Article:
He was one of the first gods to me. Gods of rock. [Laughs] Ever since I first heard “My Generation,” it’s like, “Who is that?” That was a name you needed to know. And I still rank him as the greatest rock bassist of all time, in one sense. First of all, he was ferocious, and he had a sound that dared to encroach upon the domain of the guitar player. So he had a very loud, very aggressive tone. And to hear that on pop radio — I mean, “My Generation” didn’t get as much play over here as it did in the U.K., but it was a pop hit with a bass solo in it, no less. So I was drawn to, first of all, his tone, secondly, his audacity and thirdly, his dexterity. I mean, he had incredible dexterity, and just moved across the strings in such a fluid manner with such ease, and yet, sounded so tremendously ferocious at the same time.
We all tried [early on] to play “My Generation” and failed miserably, but you do your crappy version of it. … I would say [Who songs] were harder to do than, say, a cover of “Road Runner,” by Junior Walker and the Allstars, where you can transform that into sort of a rock bass [line] without too much trouble. But yeah, the Who were much tougher.
[Cream] were far and away my favorite band when I got old enough to appreciate rock music, and I was getting more and more into rock. Cream was such an influence on early Rush and me as a bass player. We would do our own version of “Spoonful.” We would play in the coffeehouses and the high school dances and all that stuff. We really tried to emulate Cream in the earliest days of Rush, so there was a real bond to Jack Bruce’s playing for me. And I was fortunate enough to be able to go see them in 1969 too, when they played here in Toronto at Massey Hall. I have vivid memories of it. It was just a mind-blowing moment for me. I went down by myself, ’cause I couldn’t find anyone who had either enough money or desire to see Cream that day. I’ll never forget that. He was a huge influence to me, and I stayed a fan of his through the years and through his solo work. I loved his solo work. Interesting songwriter, really emotive vocalist, and just an incredible player.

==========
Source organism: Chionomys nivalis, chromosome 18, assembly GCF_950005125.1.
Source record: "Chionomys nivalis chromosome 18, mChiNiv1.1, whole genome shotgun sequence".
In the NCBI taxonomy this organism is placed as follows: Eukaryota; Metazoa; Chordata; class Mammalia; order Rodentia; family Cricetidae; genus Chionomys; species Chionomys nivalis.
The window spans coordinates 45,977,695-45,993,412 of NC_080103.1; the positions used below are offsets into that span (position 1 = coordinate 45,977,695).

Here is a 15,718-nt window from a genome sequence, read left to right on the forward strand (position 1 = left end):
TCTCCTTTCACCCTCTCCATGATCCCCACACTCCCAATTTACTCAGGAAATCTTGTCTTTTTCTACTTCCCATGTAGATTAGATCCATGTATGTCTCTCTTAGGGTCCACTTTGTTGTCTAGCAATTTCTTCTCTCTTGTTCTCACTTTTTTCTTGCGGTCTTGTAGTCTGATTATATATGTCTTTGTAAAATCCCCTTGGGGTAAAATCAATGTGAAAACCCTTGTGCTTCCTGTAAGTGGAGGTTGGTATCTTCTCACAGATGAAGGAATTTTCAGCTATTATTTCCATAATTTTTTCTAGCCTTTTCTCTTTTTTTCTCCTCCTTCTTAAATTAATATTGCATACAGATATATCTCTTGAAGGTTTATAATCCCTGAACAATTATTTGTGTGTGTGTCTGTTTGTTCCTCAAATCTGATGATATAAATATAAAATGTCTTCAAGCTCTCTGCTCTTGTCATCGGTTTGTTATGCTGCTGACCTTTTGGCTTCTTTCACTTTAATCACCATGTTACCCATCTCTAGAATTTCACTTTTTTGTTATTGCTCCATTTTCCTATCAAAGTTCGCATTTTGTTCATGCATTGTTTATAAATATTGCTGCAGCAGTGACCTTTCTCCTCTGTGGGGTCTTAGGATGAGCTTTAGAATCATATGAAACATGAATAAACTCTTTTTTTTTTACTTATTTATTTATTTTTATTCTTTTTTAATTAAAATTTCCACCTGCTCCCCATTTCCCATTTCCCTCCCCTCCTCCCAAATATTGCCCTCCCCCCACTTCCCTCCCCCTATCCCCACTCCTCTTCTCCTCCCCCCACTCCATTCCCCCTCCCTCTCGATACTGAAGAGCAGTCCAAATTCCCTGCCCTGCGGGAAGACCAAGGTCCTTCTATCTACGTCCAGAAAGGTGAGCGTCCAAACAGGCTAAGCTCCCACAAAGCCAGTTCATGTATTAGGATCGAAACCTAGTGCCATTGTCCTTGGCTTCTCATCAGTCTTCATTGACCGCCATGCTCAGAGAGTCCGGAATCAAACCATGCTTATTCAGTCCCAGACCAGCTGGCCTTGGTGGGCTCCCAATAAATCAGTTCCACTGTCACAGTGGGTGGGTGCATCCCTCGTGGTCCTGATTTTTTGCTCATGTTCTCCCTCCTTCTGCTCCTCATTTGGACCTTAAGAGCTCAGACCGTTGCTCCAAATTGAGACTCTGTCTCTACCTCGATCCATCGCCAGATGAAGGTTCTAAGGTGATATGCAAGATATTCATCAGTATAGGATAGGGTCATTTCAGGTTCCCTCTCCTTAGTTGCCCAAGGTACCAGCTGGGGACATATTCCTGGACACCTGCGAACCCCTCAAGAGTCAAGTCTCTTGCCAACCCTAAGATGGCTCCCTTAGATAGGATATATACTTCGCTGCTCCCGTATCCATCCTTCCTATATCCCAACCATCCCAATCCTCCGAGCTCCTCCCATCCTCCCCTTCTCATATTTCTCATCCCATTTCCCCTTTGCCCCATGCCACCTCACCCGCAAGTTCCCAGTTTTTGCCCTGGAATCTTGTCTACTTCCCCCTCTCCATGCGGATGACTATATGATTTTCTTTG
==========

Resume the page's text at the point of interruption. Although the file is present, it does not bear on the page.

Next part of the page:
We were in a three-piece, and we sort of modeled ourself after three-piece bands, bands like Cream, Hendrix, Blue Cheer. These were all bands we emulated in the early days. The bass player has a bigger role in that format, especially when the lead guitarist is soloing. You have to provide enough noise behind him to keep it from sounding empty. So it’s a license to be a bit obnoxious, which I always appreciated as a bass player.
A friend of mine and I, we used to skip school all the time when we were in junior high school, and we would go to his house. And we were both just nuts about music, and he would turn me on to a lot of different things that I’d never heard, a lot of progressive-rock bands that I didn’t know of. So one day, we skipped class and went to his house, and he put on this record. It was Yes, Time and a Word. And I was just blown away by the sound of Chris Squire’s bass. I mean, it was so up-front. And again, it reminded me of John Entwistle in that aggressive way, but the music was much more adventurous and much more layered. The song I first heard was the song called “No Opportunity Necessary, No Experience Needed.” If you put that song on, it’s very bold the way it starts, almost like a classical intro. And then boom, the bass comes in and it’s so blistering. For a young kid bass player, it was amazing. I mean, it blew me away. And for the next umpteen years, I became a die-hard Yes fan, and a die-hard Chris Squire fan.